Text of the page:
Careless sex practices may be contributing to female infertility; researchers urge additional testing for Chlamydia

(Natural News) Scientists are being asked to take into consideration a new aspect when it comes to acquiring sexually transmitted diseases (STD), mainly in part because there are now forms of STD that can be transmitted even through oral and anal sex. “Does active oral sex contribute to female infertility?” This is the question asked...
Source: NaturalNews.com - Category: Consumer Health News Source Type: news

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Publication date: May 2018Source: Microbes and Infection, Volume 20, Issue 5Author(s): Saskia Lehr, Juliane Vier, Georg Häcker, Susanne KirschnekAbstractThe obligate intracellular bacterium Chlamydia trachomatis is the most common bacterial agent of sexually transmitted disease world-wide. Chlamydia trachomatis primarily infects epithelial cells of the genital tract but the infection may be associated with ascending infection. Infection-associated inflammation can cause tissue damage resulting in female infertility and ectopic pregnancy. The precise mechanism of inflammatory tissue damage is unclear but earlier studie...
Source: Microbes and Infection - Category: Infectious Diseases Source Type: research
Chlamydia trachomatis (Ct) constitutes the most prevalent sexually transmitted bacterium worldwide. Chlamydial infections can lead to severe clinical sequelae including pelvic inflammatory disease, ectopic pregnancy, and tubal infertility. As an obligate intracellular pathogen, Ct has evolved multiple strategies to promote adhesion and invasion of host cells, including those involving both...
Source: Proceedings of the National Academy of Sciences - Category: Science Authors: Tags: PNAS Plus Source Type: research
The National Institute of Allergy and Infectious Diseases has invented three chlamydial vaccine technologies, which have shown promising preclinical efficacy. Chlamydia trachomatis infection is the most common sexually transmitted bacterial infection. If left untreated, chlamydia infection can lead to pelvic inflammatory disease and infertility. Chlamydia is also the leading cause of preventable blindness in the world. Despite increased surveillance, prevalence continues to increase, and the need to develop an effective chlamydial vaccine remains.Technologies: 1. A plasmid-deficient Chlamydia trachomatis strain which was s...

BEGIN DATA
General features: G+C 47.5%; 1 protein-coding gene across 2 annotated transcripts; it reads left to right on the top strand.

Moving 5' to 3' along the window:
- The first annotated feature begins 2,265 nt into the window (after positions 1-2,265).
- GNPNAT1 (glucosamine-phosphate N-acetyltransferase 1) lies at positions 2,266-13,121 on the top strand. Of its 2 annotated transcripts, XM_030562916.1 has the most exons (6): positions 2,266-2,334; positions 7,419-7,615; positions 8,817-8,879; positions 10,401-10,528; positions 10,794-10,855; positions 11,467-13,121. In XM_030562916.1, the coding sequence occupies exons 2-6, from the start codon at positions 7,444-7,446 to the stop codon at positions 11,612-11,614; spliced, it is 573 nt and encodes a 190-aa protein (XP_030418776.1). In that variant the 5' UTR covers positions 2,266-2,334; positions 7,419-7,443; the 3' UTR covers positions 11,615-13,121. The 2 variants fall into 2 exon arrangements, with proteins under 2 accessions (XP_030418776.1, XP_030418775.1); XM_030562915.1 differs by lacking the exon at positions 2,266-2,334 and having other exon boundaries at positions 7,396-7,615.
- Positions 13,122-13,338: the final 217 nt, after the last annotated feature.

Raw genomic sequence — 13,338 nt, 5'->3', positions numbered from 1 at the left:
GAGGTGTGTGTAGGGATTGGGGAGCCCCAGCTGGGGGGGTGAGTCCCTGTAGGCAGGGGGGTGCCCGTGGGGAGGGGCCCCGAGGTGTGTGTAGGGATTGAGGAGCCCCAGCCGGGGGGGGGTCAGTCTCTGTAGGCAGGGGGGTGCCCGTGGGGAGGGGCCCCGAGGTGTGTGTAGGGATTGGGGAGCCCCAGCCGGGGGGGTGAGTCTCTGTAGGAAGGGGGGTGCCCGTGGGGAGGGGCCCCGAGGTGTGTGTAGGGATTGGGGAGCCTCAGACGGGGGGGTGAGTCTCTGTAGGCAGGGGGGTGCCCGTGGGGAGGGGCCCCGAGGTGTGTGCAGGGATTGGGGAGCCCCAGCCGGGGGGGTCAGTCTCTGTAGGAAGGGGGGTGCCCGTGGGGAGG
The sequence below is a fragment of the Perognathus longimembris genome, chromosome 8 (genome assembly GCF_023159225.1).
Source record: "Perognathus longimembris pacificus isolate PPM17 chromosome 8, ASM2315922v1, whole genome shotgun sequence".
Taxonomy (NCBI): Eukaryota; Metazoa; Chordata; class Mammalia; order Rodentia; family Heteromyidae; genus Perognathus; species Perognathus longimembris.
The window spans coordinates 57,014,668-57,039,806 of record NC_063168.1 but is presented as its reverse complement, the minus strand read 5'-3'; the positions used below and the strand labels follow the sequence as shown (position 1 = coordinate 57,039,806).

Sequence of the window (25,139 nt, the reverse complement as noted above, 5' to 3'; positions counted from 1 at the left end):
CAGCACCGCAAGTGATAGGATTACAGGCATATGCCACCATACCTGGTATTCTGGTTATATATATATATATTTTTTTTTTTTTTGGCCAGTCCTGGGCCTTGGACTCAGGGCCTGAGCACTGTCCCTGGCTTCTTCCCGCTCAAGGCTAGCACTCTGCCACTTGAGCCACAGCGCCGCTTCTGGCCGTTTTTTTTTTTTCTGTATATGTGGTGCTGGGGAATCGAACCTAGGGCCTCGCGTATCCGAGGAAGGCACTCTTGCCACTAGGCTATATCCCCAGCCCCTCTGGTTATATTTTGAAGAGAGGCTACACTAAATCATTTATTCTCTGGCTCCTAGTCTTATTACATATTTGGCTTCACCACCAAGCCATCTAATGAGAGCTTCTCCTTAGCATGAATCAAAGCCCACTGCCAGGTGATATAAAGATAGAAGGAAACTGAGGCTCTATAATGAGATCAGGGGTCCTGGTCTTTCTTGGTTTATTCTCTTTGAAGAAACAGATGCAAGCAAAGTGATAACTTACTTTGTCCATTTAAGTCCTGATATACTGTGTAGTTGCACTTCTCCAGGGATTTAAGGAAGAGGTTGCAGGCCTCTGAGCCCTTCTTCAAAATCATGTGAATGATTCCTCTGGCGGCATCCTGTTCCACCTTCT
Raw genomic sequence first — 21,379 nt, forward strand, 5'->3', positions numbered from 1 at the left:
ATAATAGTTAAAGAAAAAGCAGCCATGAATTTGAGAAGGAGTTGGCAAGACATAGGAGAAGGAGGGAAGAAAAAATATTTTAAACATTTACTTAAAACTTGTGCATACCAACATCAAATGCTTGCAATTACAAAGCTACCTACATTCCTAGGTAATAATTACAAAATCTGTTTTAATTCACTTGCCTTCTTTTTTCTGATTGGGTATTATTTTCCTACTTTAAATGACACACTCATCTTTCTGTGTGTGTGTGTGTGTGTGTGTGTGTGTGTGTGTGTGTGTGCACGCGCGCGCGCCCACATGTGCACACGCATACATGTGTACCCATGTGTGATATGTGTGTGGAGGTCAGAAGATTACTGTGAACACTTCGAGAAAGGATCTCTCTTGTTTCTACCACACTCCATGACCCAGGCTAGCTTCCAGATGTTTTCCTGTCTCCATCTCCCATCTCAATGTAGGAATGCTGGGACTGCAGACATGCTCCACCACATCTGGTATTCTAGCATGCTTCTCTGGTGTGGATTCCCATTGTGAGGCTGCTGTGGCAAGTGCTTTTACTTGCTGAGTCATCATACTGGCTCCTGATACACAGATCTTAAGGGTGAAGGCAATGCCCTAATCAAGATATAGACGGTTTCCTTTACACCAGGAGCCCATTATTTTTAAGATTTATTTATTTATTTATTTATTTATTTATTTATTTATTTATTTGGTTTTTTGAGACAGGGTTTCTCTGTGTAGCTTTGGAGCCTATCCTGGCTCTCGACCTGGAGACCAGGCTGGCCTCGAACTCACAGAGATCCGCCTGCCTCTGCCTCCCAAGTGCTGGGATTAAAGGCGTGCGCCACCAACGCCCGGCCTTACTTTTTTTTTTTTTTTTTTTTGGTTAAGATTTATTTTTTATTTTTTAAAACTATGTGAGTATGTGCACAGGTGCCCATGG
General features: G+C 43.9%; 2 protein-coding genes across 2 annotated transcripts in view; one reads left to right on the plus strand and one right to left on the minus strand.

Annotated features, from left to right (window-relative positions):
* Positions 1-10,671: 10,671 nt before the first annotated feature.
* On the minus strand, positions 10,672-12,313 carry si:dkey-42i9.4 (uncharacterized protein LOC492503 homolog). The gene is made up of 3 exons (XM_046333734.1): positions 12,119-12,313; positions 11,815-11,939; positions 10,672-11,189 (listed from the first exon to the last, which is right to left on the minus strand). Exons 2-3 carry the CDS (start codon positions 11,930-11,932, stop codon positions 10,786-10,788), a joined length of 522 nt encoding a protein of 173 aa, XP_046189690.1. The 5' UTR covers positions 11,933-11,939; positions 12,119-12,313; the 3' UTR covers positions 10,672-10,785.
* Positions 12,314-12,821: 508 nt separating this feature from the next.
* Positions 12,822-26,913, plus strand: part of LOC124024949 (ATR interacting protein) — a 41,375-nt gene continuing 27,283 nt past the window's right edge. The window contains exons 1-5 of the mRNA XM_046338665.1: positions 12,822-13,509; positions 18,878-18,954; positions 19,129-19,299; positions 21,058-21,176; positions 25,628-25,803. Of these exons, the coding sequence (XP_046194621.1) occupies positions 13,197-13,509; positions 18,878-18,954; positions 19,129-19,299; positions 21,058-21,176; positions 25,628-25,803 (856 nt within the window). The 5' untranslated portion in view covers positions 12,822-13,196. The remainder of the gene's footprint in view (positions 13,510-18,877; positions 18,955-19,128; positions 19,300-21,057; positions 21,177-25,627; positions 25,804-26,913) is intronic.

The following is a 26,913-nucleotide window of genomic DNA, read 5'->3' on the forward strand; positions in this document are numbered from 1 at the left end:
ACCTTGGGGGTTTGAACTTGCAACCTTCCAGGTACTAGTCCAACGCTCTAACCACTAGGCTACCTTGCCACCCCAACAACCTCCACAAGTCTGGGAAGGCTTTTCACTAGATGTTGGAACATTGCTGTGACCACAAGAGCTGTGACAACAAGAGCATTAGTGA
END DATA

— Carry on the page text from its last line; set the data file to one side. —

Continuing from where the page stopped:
Source: NIH OTT Licensing Opportunities - Category: Research Authors: Source Type: research
Publication date: Available online 2 March 2018 Source:Microbes and Infection Author(s): Saskia Lehr, Juliane Vier, Georg Häcker, Susanne Kirschnek The obligate intracellular bacterium Chlamydia trachomatis is the most common bacterial agent of sexually transmitted disease world-wide. Chlamydia trachomatis primarily infects epithelial cells of the genital tract but the infection may be associated with ascending infection. Infection-associated inflammation can cause tissue damage resulting in female infertility and ectopic pregnancy. The precise mechanism of inflammatory tissue damage is unclear but earlier studies im...
Source: Microbes and Infection - Category: Infectious Diseases Source Type: research
Conclusion: Our results suggest that infection with U. urealyticum alone and any of the five sexually transmitted infections are likely to affect sperm morphology and semen volume, respectively. PMID: 29376018 [PubMed]